By Diana Seoud, MA, Post-Secondary Coach
Due to the nation’s fight against COVID-19, a lot of things look different this school year. We are two months or so into the new school year and many people are wondering how our high school and college students are doing. Every foster youth we serve is on their own path, and I’m happy to share the students I support as a post-secondary coach are doing well. My scholars have settled into remote learning and believe it or not, it’s helped them to build some unexpected muscles around communication and self-advocacy skills.
Pivotal reached out to students immediately after the start of the Covid-19 pandemic and learned that a significant number of our college scholars faced an unprecedented challenge: no computers at home. Because campus computer labs had shut down, these students no longer had access to the technology they needed to complete their college coursework. To keep these students on the path to graduation, Pivotal created an Emergency Assistance Fund. To date, we have provided roughly 120 laptops, or one for every scholar who needed one. Having their own laptop closes the “distance” between learner and teacher. One of my post-secondary scholars, Naw Paw, says, “I don’t know of any other foster youth program that gives you a new computer straight out of the box. Most agencies loan you a used one and expect it back. I am so thankful that Pivotal supported me with a new laptop this year. It’s helped me tremendously.”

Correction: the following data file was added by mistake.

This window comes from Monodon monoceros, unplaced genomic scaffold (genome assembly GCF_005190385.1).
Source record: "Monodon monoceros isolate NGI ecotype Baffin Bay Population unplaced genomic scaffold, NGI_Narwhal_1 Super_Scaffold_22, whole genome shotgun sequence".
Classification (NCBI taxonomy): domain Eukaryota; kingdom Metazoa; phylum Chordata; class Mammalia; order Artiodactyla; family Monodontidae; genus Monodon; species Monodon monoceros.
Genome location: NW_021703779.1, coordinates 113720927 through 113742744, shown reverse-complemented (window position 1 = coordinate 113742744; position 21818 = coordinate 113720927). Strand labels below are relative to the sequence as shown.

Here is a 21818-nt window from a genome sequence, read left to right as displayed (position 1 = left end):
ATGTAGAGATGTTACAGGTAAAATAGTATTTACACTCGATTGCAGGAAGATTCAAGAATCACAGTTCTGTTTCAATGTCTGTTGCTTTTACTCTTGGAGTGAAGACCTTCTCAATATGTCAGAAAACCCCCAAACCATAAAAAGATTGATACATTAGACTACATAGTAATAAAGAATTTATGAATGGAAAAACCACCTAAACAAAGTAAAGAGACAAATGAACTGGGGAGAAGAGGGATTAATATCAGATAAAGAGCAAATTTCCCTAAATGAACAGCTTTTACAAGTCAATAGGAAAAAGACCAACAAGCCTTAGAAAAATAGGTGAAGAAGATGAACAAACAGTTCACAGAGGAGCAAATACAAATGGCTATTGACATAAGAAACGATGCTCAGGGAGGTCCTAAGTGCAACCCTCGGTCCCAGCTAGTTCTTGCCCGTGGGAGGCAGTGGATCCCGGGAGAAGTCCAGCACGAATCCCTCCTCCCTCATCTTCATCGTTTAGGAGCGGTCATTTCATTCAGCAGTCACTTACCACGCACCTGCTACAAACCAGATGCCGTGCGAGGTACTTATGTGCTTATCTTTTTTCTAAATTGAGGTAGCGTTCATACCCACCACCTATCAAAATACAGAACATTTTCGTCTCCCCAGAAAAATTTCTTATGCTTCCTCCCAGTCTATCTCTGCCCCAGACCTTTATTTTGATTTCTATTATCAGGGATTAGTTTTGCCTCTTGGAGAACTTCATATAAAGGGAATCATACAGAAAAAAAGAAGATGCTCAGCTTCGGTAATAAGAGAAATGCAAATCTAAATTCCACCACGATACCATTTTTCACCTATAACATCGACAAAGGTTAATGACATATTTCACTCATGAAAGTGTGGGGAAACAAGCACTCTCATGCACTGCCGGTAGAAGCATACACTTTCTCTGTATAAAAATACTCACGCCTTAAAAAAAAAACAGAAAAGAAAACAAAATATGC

Although they may not even realize it, thanks to their new computers and the transition to distance learning, my scholars are practicing and learning new communication and self-advocacy skills every day. For example, students no longer have the luxury of walking up to their professor after class to ask a question or visiting during office hours. Instead, they must be more comfortable writing a professional level e-mail or making an appointment to meet with their instructors online. Jasmine, another post-secondary student I work with, shared, "I’ve been struggling in my Pre-Calculus class and I really needed extra help. It felt awkward, but I went ahead and reached out to my teacher to let him know. He offered to set up additional time on Zoom so we could review what I find challenging." Examples like these are wins for Pivotal scholars. In the past, something as small as writing an e-mail or making a simple phone call was nerve racking for many students.
I’m not going to lie, the pandemic has definitely created some serious challenges for everyone. But it’s good to know that my scholars are finding ways to be resourceful and build unexpected skills that help them today and will continue to help them later in life. I look at it like leg day at the gym – no one ever wants to work out their legs, but if they skip it then they might look a little funky!